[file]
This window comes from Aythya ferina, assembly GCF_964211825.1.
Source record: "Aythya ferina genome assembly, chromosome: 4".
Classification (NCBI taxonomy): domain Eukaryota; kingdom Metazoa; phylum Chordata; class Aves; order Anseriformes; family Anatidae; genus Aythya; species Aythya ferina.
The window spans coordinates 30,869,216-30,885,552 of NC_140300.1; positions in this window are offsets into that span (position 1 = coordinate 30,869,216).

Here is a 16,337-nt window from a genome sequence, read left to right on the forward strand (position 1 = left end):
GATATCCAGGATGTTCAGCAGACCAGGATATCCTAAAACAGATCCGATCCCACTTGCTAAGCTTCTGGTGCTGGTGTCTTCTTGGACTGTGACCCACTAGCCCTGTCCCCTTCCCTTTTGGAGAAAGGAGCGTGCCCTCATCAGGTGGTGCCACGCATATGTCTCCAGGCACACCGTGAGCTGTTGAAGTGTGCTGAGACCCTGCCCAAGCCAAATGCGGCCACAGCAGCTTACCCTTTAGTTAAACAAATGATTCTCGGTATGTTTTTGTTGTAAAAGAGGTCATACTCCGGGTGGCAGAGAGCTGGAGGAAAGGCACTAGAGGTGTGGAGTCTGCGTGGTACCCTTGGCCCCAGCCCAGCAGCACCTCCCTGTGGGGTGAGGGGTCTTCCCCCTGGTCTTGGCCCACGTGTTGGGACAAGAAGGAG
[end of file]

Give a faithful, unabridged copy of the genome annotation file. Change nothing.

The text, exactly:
This window comes from Aythya ferina, assembly GCF_964211825.1.
Source record: "Aythya ferina genome assembly, chromosome: 4".
Classification (NCBI taxonomy): domain Eukaryota; kingdom Metazoa; phylum Chordata; class Aves; order Anseriformes; family Anatidae; genus Aythya; species Aythya ferina.
The window spans coordinates 30,869,216-30,885,552 of NC_140300.1; positions in this window are offsets into that span (position 1 = coordinate 30,869,216).

Here is a 16,337-nt window from a genome sequence, read left to right on the forward strand (position 1 = left end):
GATATCCAGGATGTTCAGCAGACCAGGATATCCTAAAACAGATCCGATCCCACTTGCTAAGCTTCTGGTGCTGGTGTCTTCTTGGACTGTGACCCACTAGCCCTGTCCCCTTCCCTTTTGGAGAAAGGAGCGTGCCCTCATCAGGTGGTGCCACGCATATGTCTCCAGGCACACCGTGAGCTGTTGAAGTGTGCTGAGACCCTGCCCAAGCCAAATGCGGCCACAGCAGCTTACCCTTTAGTTAAACAAATGATTCTCGGTATGTTTTTGTTGTAAAAGAGGTCATACTCCGGGTGGCAGAGAGCTGGAGGAAAGGCACTAGAGGTGTGGAGTCTGCGTGGTACCCTTGGCCCCAGCCCAGCAGCACCTCCCTGTGGGGTGAGGGGTCTTCCCCCTGGTCTTGGCCCACGTGTTGGGACAAGAAGGAG